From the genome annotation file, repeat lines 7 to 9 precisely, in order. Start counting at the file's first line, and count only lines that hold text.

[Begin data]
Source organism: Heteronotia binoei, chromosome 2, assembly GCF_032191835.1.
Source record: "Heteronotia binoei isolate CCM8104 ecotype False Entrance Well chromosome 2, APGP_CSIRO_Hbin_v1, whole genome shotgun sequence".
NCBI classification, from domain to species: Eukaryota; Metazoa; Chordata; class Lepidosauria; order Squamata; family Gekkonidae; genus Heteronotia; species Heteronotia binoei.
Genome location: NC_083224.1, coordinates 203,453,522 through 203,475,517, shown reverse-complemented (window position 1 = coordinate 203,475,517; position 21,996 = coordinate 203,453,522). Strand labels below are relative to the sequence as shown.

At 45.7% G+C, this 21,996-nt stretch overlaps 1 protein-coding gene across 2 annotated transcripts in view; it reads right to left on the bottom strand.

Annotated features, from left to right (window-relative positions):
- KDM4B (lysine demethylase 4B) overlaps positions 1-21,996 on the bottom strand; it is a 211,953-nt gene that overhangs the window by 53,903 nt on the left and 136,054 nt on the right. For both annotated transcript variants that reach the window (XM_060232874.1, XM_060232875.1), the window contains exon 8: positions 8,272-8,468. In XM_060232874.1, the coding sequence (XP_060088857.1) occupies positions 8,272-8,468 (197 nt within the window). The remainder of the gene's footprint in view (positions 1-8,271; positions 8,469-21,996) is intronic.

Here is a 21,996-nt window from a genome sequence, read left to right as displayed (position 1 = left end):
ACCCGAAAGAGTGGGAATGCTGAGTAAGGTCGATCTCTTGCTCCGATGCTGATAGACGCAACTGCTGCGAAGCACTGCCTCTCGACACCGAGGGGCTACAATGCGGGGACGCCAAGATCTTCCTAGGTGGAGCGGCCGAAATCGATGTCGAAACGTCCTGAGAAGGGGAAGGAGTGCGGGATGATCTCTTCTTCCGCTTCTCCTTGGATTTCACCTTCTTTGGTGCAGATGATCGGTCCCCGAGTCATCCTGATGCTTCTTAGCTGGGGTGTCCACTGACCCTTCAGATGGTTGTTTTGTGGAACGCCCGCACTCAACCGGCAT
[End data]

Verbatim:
- KDM4B (lysine demethylase 4B) overlaps positions 1-21,996 on the bottom strand; it is a 211,953-nt gene that overhangs the window by 53,903 nt on the left and 136,054 nt on the right. For both annotated transcript variants that reach the window (XM_060232874.1, XM_060232875.1), the window contains exon 8: positions 8,272-8,468. In XM_060232874.1, the coding sequence (XP_060088857.1) occupies positions 8,272-8,468 (197 nt within the window). The remainder of the gene's footprint in view (positions 1-8,271; positions 8,469-21,996) is intronic.

Here is a 21,996-nt window from a genome sequence, read left to right as displayed (position 1 = left end):
ACCCGAAAGAGTGGGAATGCTGAGTAAGGTCGATCTCTTGCTCCGATGCTGATAGACGCAACTGCTGCGAAGCACTGCCTCTCGACACCGAGGGGCTACAATGCGGGGACGCCAAGATCTTCCTAGGTGGAGCGGCCGAAATCGATGTCGAAACGTCCTGAGAAGGGGAAGGAGTGCGGGATGATCTCTTCTTCCGCTTCTCCTTGGATTTCACCTTCTTTGGTGCAGATGATCGGTCCCCGAGTCATCCTGATGCTTCTTAGCTGGGGTGTCCACTGACCCTTCAGATGGTTGTTTTGTGGAACGCCCGCACTCAACCGGCAT